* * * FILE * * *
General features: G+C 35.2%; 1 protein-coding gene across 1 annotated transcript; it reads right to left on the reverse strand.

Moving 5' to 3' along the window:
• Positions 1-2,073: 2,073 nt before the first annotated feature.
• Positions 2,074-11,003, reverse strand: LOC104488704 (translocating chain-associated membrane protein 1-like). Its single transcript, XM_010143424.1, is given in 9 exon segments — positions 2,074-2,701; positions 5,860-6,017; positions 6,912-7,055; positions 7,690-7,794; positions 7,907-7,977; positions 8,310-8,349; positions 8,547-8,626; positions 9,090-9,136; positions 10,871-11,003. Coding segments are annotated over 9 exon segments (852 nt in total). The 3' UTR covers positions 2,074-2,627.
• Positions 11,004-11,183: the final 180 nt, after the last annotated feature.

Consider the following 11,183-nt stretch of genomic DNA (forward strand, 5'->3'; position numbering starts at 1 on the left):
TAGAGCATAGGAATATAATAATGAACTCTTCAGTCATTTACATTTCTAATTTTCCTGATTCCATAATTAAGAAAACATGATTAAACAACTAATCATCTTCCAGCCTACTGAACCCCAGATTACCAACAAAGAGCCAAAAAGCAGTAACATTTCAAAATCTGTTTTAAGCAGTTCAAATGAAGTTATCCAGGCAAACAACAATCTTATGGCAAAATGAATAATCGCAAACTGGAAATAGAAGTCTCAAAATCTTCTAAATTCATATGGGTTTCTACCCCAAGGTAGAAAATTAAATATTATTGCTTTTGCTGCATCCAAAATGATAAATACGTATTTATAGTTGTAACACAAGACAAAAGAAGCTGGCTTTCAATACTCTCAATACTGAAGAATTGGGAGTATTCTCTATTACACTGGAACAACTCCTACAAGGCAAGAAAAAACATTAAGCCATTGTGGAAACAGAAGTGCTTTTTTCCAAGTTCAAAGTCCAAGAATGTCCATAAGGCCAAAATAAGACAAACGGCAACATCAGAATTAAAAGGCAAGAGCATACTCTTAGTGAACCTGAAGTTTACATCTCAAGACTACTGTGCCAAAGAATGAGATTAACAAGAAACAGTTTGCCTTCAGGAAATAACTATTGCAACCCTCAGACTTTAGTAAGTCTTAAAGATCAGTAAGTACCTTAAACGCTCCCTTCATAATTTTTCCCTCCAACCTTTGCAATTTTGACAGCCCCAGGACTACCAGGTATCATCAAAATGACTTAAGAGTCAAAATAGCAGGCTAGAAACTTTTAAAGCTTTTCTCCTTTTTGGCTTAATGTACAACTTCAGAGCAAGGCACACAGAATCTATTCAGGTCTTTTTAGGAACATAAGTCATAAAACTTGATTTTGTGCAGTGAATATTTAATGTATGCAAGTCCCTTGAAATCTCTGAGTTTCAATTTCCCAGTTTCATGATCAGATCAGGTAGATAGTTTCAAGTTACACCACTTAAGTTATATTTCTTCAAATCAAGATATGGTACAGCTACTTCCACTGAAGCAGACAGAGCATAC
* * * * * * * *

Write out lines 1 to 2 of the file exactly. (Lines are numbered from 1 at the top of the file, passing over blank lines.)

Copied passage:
General features: G+C 35.2%; 1 protein-coding gene across 1 annotated transcript; it reads right to left on the reverse strand.

Moving 5' to 3' along the window: